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Wednesday, July 18, 2018

Tangled Roots

A heavily tattooed motorcycle stuntman employed in a travelling state fair pining for his infant child.

Written by Shalini Langer | Published: April 13, 2013 12:55:29 am


DIRECTOR: Derek Cianfrance

CAST: Ryan Gosling,Bradley Cooper,Eva Mendes,Rose Bryne,Ray Liotta

RAting: ***1/2

A heavily tattooed motorcycle stuntman employed in a travelling state fair pining for his infant child. That’s the seemingly incongruous premise of the first part of The Place Beyond The Pines. When Luke (Gosling) looks down at his grimy hands,rubs them in a bid to clean them and holds his child for the first time,Cianfrance has you sold on this film about fathers and sons,crime and punishment,actions and reactions,status and society.

In one of his best roles so far,Gosling is touching and heartbreaking in how he portrays the desperation of Luke to be a part of son Jason and estranged girlfriend Romina’s (Mendes) life. The more he tries,the more distance he puts between them — the worst of which is going on a bank-robbing spree to show he can provide for the two of them. Luke’s happiest moment is buying the seven-month-old an ice-cream,delighting in the fact that there was one thing that Jason did for the first time where he was present. Luke’s worst is when shabby and in torn T-shirt,he watches from far as Romina’s current boyfriend holds Jason as he gets baptised in an ostentatious church amid his cheering “new family”.

Gosling has a way with silence,with his eyes doing all the talking,and here he lets Luke’s lost cause hang all out. Cianfrance films the sequence of the bank robberies,Gosling’s strained voice cracking up as he orders the tellers to put the money in his bag,and Luke’s dash in his bike from the scene with the same urgency and sense of fatalism.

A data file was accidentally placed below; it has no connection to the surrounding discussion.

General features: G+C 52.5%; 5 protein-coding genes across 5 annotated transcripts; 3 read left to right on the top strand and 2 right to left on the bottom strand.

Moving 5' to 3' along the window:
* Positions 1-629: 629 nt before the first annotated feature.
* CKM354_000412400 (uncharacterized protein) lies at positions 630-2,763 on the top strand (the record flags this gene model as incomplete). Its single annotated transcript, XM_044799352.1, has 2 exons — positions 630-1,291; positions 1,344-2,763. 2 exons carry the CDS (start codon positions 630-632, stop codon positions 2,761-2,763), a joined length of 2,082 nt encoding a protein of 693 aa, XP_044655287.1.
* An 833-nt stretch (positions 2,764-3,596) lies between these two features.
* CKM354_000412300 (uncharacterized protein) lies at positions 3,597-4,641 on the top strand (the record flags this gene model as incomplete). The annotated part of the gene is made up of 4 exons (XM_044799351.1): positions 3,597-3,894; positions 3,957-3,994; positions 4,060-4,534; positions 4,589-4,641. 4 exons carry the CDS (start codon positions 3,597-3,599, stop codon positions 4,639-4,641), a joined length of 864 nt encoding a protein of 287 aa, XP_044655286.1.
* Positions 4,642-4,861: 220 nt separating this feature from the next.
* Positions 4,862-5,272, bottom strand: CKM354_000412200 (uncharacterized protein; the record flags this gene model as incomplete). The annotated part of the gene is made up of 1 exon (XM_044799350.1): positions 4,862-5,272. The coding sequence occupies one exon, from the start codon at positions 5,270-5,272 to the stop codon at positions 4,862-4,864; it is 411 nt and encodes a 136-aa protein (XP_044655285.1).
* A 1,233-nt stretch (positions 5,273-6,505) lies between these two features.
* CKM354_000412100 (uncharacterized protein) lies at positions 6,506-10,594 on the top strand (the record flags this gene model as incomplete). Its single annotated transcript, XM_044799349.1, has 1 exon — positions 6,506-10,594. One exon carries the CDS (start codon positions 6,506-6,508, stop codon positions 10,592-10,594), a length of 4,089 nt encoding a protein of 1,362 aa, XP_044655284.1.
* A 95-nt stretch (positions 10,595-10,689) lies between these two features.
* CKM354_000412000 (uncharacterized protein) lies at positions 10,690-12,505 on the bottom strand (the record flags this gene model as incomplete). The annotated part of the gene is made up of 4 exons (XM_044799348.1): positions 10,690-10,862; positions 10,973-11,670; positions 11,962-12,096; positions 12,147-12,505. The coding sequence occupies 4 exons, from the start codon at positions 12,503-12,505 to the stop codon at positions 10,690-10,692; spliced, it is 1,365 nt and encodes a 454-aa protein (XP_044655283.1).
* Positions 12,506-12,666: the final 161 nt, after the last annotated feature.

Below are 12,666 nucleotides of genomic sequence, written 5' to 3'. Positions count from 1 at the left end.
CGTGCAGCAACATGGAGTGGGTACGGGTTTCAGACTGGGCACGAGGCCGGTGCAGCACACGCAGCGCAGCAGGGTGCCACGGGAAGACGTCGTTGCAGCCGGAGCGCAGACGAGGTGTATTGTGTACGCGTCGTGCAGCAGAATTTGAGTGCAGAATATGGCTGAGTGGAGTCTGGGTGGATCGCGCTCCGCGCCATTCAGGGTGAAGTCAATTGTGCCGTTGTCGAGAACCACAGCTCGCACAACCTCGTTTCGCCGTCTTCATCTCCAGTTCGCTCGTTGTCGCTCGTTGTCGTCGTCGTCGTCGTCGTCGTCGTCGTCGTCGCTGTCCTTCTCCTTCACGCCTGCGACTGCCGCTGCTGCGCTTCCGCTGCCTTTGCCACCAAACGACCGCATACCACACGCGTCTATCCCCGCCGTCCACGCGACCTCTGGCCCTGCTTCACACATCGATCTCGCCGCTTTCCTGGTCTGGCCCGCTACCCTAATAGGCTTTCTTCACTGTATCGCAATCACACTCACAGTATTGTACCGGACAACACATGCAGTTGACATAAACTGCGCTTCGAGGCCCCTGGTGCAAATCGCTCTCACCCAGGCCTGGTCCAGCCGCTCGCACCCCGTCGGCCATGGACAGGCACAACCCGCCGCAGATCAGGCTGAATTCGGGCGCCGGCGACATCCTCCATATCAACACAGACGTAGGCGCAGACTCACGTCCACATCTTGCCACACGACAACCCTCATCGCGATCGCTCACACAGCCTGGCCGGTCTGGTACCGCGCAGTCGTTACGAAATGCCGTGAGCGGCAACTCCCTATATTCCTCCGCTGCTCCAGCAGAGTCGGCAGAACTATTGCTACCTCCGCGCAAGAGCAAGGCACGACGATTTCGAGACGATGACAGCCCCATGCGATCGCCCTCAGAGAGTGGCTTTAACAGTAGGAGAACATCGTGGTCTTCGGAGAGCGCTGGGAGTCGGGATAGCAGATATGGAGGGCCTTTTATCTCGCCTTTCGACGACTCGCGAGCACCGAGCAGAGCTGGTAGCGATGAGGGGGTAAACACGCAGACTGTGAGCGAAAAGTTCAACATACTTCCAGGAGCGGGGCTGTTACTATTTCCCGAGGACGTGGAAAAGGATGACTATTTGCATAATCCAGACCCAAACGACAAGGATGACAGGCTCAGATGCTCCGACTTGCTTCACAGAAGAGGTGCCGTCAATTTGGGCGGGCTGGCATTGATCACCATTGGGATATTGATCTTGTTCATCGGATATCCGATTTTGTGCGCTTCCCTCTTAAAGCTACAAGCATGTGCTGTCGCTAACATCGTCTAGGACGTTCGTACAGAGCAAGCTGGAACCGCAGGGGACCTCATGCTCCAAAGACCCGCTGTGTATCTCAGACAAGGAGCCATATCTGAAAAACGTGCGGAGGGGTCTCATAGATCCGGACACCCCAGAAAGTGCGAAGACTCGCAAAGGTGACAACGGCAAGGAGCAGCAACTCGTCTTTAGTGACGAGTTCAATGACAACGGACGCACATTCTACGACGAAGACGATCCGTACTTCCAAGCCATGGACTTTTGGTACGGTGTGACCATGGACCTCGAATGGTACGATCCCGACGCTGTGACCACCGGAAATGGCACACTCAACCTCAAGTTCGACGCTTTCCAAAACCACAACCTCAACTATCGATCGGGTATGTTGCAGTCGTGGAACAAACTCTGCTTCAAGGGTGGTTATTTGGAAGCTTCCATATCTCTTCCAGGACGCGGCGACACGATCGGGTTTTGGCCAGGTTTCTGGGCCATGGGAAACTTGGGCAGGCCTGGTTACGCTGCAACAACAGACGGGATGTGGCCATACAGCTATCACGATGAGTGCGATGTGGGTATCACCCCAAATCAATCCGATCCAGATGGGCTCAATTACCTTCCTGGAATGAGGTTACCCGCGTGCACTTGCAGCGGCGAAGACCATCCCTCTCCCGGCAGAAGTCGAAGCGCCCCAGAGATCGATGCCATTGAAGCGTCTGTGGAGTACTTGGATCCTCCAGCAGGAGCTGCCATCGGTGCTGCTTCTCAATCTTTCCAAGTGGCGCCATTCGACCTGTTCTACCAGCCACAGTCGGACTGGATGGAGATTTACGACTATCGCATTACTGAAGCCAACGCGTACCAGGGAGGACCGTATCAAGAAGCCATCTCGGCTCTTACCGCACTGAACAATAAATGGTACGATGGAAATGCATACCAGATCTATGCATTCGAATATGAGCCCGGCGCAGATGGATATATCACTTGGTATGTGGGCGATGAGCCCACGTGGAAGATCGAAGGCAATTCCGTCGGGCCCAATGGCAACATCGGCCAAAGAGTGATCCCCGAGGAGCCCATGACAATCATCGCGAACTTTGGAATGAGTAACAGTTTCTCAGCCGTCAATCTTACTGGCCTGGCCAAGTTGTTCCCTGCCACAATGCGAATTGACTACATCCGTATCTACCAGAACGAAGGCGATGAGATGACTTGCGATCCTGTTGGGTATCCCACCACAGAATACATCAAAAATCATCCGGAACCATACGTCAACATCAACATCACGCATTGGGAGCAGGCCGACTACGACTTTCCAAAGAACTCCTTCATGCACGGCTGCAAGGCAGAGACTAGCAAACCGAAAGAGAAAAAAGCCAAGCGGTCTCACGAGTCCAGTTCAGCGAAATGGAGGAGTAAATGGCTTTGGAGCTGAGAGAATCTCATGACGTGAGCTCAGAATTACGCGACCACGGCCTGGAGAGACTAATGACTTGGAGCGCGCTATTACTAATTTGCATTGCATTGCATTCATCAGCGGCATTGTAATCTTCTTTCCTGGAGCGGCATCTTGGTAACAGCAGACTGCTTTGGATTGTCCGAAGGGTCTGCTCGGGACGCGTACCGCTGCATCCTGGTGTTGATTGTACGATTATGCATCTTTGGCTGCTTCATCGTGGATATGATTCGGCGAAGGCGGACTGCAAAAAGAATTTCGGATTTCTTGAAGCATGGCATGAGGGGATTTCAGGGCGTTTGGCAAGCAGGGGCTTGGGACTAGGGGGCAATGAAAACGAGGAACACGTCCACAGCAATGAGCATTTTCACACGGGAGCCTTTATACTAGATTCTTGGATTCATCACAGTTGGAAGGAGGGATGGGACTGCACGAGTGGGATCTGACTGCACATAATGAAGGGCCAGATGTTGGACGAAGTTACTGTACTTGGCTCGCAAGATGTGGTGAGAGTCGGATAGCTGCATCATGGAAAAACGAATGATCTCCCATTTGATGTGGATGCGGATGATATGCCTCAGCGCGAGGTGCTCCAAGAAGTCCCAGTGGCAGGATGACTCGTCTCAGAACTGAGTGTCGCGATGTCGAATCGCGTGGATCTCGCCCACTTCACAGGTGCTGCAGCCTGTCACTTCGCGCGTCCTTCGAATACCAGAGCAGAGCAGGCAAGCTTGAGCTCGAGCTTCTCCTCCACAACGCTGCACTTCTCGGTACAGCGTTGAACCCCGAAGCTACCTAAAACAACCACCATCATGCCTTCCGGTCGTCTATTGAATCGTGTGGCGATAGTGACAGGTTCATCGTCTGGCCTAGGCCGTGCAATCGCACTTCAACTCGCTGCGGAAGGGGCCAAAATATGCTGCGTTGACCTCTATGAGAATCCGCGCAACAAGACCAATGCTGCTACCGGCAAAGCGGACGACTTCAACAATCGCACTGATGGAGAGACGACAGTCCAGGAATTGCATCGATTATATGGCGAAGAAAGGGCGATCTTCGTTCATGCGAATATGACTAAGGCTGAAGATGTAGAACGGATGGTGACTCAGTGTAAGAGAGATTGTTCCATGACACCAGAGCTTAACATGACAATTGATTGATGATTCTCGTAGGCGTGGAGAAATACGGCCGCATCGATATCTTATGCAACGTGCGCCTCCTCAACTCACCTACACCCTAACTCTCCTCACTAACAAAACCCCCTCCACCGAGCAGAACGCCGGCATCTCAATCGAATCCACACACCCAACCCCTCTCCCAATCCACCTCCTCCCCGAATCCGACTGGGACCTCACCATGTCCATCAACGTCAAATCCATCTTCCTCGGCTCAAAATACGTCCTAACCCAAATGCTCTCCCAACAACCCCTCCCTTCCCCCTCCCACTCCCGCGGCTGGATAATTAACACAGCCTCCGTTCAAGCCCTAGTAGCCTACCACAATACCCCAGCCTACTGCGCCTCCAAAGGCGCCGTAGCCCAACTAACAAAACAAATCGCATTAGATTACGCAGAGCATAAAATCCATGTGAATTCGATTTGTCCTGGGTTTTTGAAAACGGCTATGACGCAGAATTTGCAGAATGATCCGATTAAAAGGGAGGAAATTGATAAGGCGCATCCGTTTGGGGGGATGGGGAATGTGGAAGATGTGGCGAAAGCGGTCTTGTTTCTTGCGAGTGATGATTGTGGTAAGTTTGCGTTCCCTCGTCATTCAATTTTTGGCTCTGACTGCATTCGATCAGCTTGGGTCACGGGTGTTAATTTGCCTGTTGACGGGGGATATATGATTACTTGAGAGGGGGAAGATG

An end always seems around the corner,and when it does come,it has on the other side cop Avery (Cooper). Cooper and Gosling are quite alike in the kind of characters they play as well as their physicality,but it’s quite clever of Cianfrance to pit them,in a way,against each other. If Gosling is all about a man who sees his future too clearly,Cooper is a character forever roiled by his present.

Avery is hailed as a hero for having dealt with Luke the bank robber,but heroism comes plagued with doubts,some brought on by a district attorney investigation and others by his own discomfort at the tag. Cianfrance again takes you by surprise when he puts Avery before Romina in a set of circumstances that you could have hardly anticipated. Father of a son who is the same age as Luke’s,Avery finds himself standing next to Jason’s crib,being asked to lift him.

However,coincidences can only be believable sometimes. It’s beyond this that The Place Beyond The Pines begins to strain,when it brings in cop corruption and ends up 15 years later with the sons of Luke and Avery thrown together. Where Cianfrance (who is also the co-screenwriter) delighted so far with the surprises he has for his characters,here he puts a string of cliches their way. The women,both Mendes and Bryne who plays Avery’s wife,are side shows as the sons play out their preordained father issues — amid,all things,an election for attorney general.

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